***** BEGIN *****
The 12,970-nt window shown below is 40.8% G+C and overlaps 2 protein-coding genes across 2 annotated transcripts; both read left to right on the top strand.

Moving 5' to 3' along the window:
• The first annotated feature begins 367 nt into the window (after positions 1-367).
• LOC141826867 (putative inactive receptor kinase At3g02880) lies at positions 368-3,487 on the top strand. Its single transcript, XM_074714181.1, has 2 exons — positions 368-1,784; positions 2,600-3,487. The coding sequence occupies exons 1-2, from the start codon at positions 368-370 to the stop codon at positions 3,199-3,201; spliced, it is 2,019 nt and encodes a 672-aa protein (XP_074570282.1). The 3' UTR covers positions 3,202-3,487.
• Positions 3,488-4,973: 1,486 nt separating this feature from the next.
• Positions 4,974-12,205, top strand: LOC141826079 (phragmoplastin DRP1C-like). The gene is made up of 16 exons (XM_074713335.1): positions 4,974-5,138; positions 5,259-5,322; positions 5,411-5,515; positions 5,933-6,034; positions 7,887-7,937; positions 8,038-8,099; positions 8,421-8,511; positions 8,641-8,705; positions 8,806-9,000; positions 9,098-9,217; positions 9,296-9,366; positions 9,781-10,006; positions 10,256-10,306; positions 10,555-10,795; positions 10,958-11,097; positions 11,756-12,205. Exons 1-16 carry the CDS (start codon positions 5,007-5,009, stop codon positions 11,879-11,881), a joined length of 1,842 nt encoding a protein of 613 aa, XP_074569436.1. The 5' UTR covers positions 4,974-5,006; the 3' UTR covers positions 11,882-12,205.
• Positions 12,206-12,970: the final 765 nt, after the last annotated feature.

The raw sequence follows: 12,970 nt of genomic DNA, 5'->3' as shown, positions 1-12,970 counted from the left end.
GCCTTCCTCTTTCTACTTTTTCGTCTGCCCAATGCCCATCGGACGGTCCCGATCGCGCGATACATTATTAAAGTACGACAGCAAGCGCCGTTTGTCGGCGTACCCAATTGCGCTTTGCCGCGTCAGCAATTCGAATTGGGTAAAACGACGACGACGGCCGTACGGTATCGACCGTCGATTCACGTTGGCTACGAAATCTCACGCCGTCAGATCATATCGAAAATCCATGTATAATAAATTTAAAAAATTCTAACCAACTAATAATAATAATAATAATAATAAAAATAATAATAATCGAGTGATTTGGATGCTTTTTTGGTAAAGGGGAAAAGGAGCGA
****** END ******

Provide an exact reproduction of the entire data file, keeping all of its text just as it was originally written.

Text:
The 12,970-nt window shown below is 40.8% G+C and overlaps 2 protein-coding genes across 2 annotated transcripts; both read left to right on the top strand.

Moving 5' to 3' along the window:
• The first annotated feature begins 367 nt into the window (after positions 1-367).
• LOC141826867 (putative inactive receptor kinase At3g02880) lies at positions 368-3,487 on the top strand. Its single transcript, XM_074714181.1, has 2 exons — positions 368-1,784; positions 2,600-3,487. The coding sequence occupies exons 1-2, from the start codon at positions 368-370 to the stop codon at positions 3,199-3,201; spliced, it is 2,019 nt and encodes a 672-aa protein (XP_074570282.1). The 3' UTR covers positions 3,202-3,487.
• Positions 3,488-4,973: 1,486 nt separating this feature from the next.
• Positions 4,974-12,205, top strand: LOC141826079 (phragmoplastin DRP1C-like). The gene is made up of 16 exons (XM_074713335.1): positions 4,974-5,138; positions 5,259-5,322; positions 5,411-5,515; positions 5,933-6,034; positions 7,887-7,937; positions 8,038-8,099; positions 8,421-8,511; positions 8,641-8,705; positions 8,806-9,000; positions 9,098-9,217; positions 9,296-9,366; positions 9,781-10,006; positions 10,256-10,306; positions 10,555-10,795; positions 10,958-11,097; positions 11,756-12,205. Exons 1-16 carry the CDS (start codon positions 5,007-5,009, stop codon positions 11,879-11,881), a joined length of 1,842 nt encoding a protein of 613 aa, XP_074569436.1. The 5' UTR covers positions 4,974-5,006; the 3' UTR covers positions 11,882-12,205.
• Positions 12,206-12,970: the final 765 nt, after the last annotated feature.

The raw sequence follows: 12,970 nt of genomic DNA, 5'->3' as shown, positions 1-12,970 counted from the left end.
GCCTTCCTCTTTCTACTTTTTCGTCTGCCCAATGCCCATCGGACGGTCCCGATCGCGCGATACATTATTAAAGTACGACAGCAAGCGCCGTTTGTCGGCGTACCCAATTGCGCTTTGCCGCGTCAGCAATTCGAATTGGGTAAAACGACGACGACGGCCGTACGGTATCGACCGTCGATTCACGTTGGCTACGAAATCTCACGCCGTCAGATCATATCGAAAATCCATGTATAATAAATTTAAAAAATTCTAACCAACTAATAATAATAATAATAATAATAAAAATAATAATAATCGAGTGATTTGGATGCTTTTTTGGTAAAGGGGAAAAGGAGCGA